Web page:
1816 Type III Springfield Musket. The flintlock musket has "Spring / Field / 1824" stamped on the back of the lock plate and "US" under the image of an eagle holding olive branches and arrows. The butt stock and forestock are made out of one piece of wood that extends down the whole length of the barrel. The metal ramrod is stored under the barrel inside the forestock. All of the metal components of the gun are made from steel, except for the flash pan which is brass.
The exhibit label for Tools of War (2011) reads: The U.S. Model 1816 Musket was similar to the Model 1795, but incorporated enough new features to be given a new designation. These muskets were made at the armories at both Springfield, Massachusetts, and Harper's Ferry, Virginia. The Model 1816 Type III Musket was the last military flint-lock to be manufactured by the U.S. Government. Between 1830 and 1840, most manufacturers were making the transition from flint lock to percussion lock. This pattern of musket continued in use until the Mexican-American War where some of these muskets were converted to percussion locks.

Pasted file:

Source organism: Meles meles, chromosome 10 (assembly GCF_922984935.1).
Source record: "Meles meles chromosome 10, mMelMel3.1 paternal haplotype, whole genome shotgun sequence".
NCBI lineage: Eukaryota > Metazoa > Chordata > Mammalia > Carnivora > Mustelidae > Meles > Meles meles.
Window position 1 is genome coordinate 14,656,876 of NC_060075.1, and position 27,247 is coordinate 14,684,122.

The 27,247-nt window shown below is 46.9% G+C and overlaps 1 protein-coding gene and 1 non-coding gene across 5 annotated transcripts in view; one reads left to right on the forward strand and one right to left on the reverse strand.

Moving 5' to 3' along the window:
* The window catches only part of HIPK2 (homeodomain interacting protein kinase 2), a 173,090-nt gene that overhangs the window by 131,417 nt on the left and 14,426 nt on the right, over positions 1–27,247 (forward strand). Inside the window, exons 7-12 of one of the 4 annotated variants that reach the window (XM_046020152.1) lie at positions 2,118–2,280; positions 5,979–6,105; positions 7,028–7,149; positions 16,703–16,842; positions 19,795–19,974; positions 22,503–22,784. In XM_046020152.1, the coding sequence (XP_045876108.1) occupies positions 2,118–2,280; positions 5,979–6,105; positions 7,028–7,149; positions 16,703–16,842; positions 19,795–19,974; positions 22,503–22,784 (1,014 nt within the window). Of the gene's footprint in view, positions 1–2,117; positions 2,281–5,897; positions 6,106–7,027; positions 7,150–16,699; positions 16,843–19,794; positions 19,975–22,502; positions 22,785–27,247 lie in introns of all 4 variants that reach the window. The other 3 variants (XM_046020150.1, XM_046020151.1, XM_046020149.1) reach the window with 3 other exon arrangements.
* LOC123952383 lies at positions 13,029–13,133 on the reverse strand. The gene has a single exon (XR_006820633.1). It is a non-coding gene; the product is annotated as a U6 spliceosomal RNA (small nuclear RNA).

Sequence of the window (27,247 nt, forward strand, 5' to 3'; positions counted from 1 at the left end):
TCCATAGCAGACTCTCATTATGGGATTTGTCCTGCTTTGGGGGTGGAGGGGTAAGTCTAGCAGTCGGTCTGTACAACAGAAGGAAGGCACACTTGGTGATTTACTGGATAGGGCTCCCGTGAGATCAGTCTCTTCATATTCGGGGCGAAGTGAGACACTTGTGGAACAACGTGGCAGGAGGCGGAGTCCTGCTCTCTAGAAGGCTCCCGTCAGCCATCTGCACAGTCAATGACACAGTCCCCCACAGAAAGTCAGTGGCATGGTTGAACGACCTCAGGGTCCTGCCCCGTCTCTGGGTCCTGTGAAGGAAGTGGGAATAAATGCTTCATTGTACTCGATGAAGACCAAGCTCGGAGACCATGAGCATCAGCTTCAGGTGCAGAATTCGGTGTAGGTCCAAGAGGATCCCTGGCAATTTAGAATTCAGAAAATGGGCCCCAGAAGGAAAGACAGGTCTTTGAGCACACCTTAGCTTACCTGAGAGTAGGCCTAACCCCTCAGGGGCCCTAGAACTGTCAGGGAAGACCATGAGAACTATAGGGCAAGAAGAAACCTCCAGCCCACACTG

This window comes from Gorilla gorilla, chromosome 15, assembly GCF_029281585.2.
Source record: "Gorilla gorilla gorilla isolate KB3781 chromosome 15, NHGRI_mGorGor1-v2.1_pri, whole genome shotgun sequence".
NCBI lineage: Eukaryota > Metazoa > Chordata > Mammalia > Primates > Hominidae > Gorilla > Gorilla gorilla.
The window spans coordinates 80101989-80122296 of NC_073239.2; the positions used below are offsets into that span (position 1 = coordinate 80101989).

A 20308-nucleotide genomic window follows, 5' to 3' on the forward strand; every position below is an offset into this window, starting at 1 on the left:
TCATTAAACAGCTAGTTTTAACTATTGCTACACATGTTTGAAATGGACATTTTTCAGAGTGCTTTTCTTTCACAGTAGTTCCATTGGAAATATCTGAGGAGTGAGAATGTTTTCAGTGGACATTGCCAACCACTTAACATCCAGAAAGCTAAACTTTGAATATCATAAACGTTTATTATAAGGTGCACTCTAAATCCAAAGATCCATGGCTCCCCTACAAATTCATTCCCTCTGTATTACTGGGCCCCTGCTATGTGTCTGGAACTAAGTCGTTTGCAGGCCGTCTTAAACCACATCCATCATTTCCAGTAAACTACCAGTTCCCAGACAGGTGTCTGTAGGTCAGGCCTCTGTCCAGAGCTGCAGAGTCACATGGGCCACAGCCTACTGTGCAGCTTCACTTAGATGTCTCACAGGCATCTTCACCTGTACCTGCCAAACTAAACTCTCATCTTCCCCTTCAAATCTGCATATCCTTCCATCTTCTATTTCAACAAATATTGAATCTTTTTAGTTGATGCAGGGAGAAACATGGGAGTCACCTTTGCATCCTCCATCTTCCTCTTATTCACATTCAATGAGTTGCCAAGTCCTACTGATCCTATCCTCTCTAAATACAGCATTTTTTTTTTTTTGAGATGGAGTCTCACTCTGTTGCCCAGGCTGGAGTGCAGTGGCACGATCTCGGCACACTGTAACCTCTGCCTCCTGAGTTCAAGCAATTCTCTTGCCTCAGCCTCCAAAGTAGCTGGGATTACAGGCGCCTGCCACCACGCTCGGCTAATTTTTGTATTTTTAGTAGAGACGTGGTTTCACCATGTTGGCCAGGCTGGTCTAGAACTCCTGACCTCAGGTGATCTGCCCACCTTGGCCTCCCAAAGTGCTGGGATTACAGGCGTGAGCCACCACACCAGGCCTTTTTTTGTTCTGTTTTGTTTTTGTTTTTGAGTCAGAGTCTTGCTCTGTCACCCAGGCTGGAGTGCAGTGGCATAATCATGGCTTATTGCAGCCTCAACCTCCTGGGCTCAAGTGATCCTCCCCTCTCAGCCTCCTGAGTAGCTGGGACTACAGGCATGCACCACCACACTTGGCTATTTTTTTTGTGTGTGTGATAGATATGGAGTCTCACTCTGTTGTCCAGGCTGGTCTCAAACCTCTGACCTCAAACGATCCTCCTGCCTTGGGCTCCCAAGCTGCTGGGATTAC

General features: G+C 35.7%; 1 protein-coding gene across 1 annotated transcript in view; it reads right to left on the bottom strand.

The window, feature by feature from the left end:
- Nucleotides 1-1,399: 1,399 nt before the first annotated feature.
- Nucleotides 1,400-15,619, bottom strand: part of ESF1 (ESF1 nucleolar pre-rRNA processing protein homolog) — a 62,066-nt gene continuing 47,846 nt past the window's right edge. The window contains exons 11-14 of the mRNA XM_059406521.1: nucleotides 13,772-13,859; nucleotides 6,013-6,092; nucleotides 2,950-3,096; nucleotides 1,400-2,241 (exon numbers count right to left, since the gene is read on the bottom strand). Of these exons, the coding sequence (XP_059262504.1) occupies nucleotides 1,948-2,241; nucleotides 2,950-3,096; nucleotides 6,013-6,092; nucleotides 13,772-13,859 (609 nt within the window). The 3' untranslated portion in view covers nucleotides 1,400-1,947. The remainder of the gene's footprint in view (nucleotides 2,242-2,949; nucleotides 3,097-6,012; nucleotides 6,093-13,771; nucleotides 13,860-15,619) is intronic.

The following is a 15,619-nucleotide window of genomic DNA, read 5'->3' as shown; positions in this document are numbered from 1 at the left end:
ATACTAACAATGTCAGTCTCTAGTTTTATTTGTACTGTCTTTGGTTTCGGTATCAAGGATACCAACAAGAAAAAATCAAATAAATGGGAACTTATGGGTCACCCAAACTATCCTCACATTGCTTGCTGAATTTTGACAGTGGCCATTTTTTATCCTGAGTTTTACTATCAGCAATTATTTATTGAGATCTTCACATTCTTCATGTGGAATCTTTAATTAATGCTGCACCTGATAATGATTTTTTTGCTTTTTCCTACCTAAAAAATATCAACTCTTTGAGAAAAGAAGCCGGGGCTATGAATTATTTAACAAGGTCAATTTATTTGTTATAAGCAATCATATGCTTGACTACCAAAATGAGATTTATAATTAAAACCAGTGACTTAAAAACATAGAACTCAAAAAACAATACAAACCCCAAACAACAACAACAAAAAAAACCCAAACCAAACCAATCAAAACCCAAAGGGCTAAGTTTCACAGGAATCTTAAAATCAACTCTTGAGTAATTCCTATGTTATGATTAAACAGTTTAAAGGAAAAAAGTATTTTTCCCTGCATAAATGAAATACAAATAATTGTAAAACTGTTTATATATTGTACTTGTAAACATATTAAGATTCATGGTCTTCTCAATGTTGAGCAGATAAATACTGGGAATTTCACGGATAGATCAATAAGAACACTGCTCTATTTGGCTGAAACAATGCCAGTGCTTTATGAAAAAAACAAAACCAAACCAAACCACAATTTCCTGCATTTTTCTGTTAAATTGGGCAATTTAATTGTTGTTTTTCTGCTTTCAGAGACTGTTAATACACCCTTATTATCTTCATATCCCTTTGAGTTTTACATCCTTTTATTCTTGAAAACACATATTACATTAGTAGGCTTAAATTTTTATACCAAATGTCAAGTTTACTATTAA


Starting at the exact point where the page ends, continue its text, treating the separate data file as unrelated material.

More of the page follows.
|Dimensions||H-3 W-5.25 L-57.5 inches|